Find Your People! Part II: How To Build a Writing Community

By Julie Tyler

Hopefully Part I: Three Reasons For Building a Writing Community has thoroughly convinced you to get out there and find your people. Or, if you’ve already found your people and established a cohesive group, great!

Part II shares how I started a Writers’ Critique Group in Miami and offers fresh approaches to collaborating with other writers.

Here’s how I built a writing community:

Ever since my grad school days at UT where I met Deidre Garriott and Whitney Jones, I’ve been accustomed to having close friends who were also writer-collaborators. Even now, with the three of us living in three different states, we continue to function as a team, thanks to Facebook, Skype, and Allegiant’s direct flights between Fort Lauderdale and Knoxville.

Moving to Miami in 2014, though, meant that I needed to expand my writing community to include writers I could meet with in person and on a regular basis. In two years of looking, I made a few connections with writers. But I still felt isolated and craved being a part of a cohesive writing community.

My non-writer friends were sympathetic to my plight and offered the simplest and most logical solution.

“Julie,” they said, “why don’t you just start your own group?

“I reckon I ought to.”

After a few months of dragging my feet, I finally decided to follow their advice. Within five minutes of creating a Meetup event for the Writers’ Critique Group SoBe, several writers RSVPed “Yes!” and posted how excited they were to attend the inaugural meeting.

As the date of the first meeting drew closer, I set up a few group agreements for all members, myself included, to follow. They have worked so nicely that I recommend bringing them into your community’s next collaboration:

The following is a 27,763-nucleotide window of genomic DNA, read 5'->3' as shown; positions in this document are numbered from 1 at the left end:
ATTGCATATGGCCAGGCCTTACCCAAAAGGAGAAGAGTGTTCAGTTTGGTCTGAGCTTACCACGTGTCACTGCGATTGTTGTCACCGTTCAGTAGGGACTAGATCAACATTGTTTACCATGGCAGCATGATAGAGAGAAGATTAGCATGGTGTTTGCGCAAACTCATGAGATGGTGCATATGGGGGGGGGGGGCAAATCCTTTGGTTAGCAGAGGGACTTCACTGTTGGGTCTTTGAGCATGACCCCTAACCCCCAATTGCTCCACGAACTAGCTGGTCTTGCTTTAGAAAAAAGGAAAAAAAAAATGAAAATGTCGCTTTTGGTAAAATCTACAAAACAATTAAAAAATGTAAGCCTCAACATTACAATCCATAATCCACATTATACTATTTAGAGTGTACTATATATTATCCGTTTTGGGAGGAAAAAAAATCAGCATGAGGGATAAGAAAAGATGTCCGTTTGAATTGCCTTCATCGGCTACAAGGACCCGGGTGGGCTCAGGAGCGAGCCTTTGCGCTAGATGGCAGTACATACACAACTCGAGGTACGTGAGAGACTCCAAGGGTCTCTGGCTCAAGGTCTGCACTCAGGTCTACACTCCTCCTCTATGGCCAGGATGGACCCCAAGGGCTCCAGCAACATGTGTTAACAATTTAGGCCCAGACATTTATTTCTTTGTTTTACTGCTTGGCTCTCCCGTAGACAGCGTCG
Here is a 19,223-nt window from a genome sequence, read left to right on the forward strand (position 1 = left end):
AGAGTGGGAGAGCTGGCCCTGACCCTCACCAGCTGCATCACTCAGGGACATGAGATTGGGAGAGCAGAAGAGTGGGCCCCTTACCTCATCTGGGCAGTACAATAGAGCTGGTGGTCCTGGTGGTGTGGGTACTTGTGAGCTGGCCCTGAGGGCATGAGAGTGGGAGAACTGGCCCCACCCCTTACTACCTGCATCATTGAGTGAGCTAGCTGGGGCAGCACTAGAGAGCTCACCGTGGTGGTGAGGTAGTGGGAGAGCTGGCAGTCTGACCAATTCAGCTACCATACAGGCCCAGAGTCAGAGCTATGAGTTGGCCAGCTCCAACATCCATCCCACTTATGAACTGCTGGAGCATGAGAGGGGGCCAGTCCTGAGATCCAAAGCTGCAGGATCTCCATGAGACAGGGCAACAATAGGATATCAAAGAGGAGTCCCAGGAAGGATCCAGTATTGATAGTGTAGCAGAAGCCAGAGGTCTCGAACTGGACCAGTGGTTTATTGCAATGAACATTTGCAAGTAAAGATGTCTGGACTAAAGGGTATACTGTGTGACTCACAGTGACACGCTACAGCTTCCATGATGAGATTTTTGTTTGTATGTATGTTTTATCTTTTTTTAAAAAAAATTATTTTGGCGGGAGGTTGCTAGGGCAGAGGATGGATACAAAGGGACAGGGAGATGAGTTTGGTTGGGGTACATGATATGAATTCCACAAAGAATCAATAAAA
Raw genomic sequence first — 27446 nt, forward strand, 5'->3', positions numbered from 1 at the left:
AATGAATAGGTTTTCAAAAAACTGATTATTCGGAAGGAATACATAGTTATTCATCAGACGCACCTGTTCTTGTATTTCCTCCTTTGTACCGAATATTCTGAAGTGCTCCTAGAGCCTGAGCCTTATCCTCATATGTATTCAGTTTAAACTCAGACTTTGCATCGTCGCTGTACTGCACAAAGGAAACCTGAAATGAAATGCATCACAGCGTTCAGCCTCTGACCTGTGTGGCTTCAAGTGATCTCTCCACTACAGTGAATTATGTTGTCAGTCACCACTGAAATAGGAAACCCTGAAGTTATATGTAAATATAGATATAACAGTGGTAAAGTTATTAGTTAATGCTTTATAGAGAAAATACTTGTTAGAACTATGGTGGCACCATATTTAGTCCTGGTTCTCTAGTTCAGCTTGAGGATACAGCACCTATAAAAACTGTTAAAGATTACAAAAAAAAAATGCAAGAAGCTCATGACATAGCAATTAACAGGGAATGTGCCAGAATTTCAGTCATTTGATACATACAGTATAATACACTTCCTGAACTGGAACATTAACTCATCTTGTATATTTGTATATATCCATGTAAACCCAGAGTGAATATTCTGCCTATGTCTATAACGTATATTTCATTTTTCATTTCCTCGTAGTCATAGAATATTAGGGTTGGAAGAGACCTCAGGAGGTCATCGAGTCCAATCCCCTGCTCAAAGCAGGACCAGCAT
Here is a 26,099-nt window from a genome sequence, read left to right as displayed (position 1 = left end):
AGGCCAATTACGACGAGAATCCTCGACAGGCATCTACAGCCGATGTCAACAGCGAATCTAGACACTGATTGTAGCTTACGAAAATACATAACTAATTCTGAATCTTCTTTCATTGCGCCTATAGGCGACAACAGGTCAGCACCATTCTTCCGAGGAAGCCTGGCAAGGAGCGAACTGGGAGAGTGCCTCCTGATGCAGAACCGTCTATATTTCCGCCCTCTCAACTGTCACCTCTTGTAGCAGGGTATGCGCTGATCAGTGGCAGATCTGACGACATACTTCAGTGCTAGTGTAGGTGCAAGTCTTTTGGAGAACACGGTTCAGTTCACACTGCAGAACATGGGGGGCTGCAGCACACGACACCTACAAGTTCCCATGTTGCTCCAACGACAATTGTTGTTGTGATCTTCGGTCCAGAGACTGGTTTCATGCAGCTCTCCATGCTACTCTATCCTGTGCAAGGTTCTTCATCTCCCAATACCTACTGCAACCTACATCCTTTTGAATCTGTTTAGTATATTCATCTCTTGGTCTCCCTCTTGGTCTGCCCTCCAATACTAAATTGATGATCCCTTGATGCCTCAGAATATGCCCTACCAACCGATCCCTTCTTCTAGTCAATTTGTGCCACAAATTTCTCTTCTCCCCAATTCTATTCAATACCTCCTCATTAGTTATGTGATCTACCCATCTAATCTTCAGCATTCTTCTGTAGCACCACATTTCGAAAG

Agreement #1 –> Writers should prepare to share a short work-in-progress, so that everyone is an active participant.

Agreement #2 –> Writers should polish their works-in-progress, so that critique buddies don’t have to struggle to read them.

Agreement #3 –> Writers should gracefully give and receive supportive feedback, so that we all grow as writers.

Going forward:

Following agreement #3 works best, I’ve found, when a group models its critique on a format offered by The Field, a nation-wide organization founded “by artists, for artists.” Using The Field’s format, my group avoids saying what is “wrong” with a writer’s work-in-progress, and instead focuses on describing what we “see, feel, and hear” through reading the piece. For example:

“I feel sad for the character in this chapter. The emotional tone is clear.

“I can really imagine the setting based on these details, except for the part when the character leaves the city. What if you added more environmental details to that part?”

Then, we describe a development we “would like the writer to work on.” For example:

“I think this part would benefit from more dialogue. I’d like to hear what these enemies have to say to one another.”

“I would really like this chapter to open with more action. That would get our                     attention better than the descriptive opener.”

After you incorporate The Field’s critique format into your group meetings, you’ll likely observe an immediate effect on members. Writers will appreciate learning what kinds of impressions their works-in-progress make on others. They’ll walk away confidently plotting how to revise. They arrive at the next meeting with works-in-progress that make even better connections with their readers.

What are your favorite ways to collaborate with other writers? Share your ideas in the comments section below!

Image credit: photo credit:

theirhistory<ahref=”″>Berridge, Nottingham via photopin (license)

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